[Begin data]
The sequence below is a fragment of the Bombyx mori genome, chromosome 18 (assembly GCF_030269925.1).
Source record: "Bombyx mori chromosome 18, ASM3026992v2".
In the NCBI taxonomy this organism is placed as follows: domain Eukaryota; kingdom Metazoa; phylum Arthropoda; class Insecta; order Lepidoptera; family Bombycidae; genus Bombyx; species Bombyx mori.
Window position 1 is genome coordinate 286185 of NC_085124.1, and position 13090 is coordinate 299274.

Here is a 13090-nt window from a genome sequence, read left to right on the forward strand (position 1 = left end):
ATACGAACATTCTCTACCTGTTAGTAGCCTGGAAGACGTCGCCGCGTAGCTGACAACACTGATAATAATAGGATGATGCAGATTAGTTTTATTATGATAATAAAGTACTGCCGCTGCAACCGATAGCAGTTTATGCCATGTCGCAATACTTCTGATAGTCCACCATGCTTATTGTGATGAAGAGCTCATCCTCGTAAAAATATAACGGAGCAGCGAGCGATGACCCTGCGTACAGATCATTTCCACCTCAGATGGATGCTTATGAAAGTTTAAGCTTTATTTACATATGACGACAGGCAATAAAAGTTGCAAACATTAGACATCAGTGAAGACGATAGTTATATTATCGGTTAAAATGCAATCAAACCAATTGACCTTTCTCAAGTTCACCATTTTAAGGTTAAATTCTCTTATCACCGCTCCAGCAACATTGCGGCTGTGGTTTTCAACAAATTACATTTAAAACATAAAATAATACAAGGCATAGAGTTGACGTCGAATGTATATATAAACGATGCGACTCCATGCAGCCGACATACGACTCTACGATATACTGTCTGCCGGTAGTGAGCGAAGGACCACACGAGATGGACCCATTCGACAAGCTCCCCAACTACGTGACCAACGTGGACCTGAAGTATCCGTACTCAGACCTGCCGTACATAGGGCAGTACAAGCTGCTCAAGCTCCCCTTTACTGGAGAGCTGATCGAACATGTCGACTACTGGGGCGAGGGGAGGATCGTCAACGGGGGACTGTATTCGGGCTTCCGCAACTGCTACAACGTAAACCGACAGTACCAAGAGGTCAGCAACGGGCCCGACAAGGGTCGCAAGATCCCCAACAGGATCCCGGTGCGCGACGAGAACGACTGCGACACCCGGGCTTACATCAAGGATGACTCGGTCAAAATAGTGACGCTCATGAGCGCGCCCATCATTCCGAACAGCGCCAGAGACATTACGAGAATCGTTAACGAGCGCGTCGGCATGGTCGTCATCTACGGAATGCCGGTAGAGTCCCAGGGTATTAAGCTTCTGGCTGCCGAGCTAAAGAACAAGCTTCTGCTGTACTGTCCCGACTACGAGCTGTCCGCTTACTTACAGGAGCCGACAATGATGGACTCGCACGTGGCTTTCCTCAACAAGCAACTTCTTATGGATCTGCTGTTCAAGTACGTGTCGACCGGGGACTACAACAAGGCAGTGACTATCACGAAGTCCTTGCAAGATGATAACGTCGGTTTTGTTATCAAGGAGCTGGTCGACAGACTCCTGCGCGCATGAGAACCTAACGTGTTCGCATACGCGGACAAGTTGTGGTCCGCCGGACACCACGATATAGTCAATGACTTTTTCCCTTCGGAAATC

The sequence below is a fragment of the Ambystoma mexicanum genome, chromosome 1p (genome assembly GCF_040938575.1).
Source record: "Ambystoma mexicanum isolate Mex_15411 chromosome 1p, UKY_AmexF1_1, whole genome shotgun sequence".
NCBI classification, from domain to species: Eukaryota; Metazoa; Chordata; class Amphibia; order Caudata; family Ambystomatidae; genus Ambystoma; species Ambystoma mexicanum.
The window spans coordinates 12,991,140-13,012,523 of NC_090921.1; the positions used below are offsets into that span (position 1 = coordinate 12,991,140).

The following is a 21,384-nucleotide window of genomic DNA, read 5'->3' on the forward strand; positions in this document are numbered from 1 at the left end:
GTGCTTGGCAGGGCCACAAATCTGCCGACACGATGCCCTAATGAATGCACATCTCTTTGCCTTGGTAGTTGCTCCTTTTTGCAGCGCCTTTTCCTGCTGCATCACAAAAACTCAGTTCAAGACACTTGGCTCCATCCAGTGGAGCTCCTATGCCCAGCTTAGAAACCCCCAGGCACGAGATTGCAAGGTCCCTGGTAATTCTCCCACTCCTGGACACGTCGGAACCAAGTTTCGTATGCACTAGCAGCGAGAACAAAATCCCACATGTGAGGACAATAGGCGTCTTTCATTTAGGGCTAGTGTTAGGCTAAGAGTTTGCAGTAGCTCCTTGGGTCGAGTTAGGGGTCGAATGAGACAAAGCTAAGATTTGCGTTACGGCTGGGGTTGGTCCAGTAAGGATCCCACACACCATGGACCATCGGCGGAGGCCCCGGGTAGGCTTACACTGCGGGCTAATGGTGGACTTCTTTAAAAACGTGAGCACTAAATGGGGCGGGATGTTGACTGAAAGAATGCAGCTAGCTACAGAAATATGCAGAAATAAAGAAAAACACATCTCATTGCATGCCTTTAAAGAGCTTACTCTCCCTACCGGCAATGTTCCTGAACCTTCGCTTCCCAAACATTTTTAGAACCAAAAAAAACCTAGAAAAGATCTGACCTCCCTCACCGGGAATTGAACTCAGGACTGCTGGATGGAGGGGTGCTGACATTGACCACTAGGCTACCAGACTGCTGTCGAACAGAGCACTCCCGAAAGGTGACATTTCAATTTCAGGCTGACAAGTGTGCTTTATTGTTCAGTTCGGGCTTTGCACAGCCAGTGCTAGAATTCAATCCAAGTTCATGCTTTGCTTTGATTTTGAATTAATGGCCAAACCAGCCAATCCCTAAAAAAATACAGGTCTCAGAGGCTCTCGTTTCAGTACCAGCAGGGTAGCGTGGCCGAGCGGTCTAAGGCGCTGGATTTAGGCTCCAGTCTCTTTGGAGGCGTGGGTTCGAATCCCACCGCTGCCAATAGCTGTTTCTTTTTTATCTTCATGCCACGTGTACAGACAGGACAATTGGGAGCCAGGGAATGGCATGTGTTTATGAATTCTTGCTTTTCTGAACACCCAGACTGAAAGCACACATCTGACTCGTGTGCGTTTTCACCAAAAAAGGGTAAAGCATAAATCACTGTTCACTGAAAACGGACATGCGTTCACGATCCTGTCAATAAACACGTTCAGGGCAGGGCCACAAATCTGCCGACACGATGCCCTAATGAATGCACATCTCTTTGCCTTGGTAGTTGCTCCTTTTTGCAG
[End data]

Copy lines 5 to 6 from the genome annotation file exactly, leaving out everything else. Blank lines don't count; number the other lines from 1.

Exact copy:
Here is a 13090-nt window from a genome sequence, read left to right on the forward strand (position 1 = left end):
ATACGAACATTCTCTACCTGTTAGTAGCCTGGAAGACGTCGCCGCGTAGCTGACAACACTGATAATAATAGGATGATGCAGATTAGTTTTATTATGATAATAAAGTACTGCCGCTGCAACCGATAGCAGTTTATGCCATGTCGCAATACTTCTGATAGTCCACCATGCTTATTGTGATGAAGAGCTCATCCTCGTAAAAATATAACGGAGCAGCGAGCGATGACCCTGCGTACAGATCATTTCCACCTCAGATGGATGCTTATGAAAGTTTAAGCTTTATTTACATATGACGACAGGCAATAAAAGTTGCAAACATTAGACATCAGTGAAGACGATAGTTATATTATCGGTTAAAATGCAATCAAACCAATTGACCTTTCTCAAGTTCACCATTTTAAGGTTAAATTCTCTTATCACCGCTCCAGCAACATTGCGGCTGTGGTTTTCAACAAATTACATTTAAAACATAAAATAATACAAGGCATAGAGTTGACGTCGAATGTATATATAAACGATGCGACTCCATGCAGCCGACATACGACTCTACGATATACTGTCTGCCGGTAGTGAGCGAAGGACCACACGAGATGGACCCATTCGACAAGCTCCCCAACTACGTGACCAACGTGGACCTGAAGTATCCGTACTCAGACCTGCCGTACATAGGGCAGTACAAGCTGCTCAAGCTCCCCTTTACTGGAGAGCTGATCGAACATGTCGACTACTGGGGCGAGGGGAGGATCGTCAACGGGGGACTGTATTCGGGCTTCCGCAACTGCTACAACGTAAACCGACAGTACCAAGAGGTCAGCAACGGGCCCGACAAGGGTCGCAAGATCCCCAACAGGATCCCGGTGCGCGACGAGAACGACTGCGACACCCGGGCTTACATCAAGGATGACTCGGTCAAAATAGTGACGCTCATGAGCGCGCCCATCATTCCGAACAGCGCCAGAGACATTACGAGAATCGTTAACGAGCGCGTCGGCATGGTCGTCATCTACGGAATGCCGGTAGAGTCCCAGGGTATTAAGCTTCTGGCTGCCGAGCTAAAGAACAAGCTTCTGCTGTACTGTCCCGACTACGAGCTGTCCGCTTACTTACAGGAGCCGACAATGATGGACTCGCACGTGGCTTTCCTCAACAAGCAACTTCTTATGGATCTGCTGTTCAAGTACGTGTCGACCGGGGACTACAACAAGGCAGTGACTATCACGAAGTCCTTGCAAGATGATAACGTCGGTTTTGTTATCAAGGAGCTGGTCGACAGACTCCTGCGCGCATGAGAACCTAACGTGTTCGCATACGCGGACAAGTTGTGGTCCGCCGGACACCACGATATAGTCAATGACTTTTTCCCTTCGGAAATC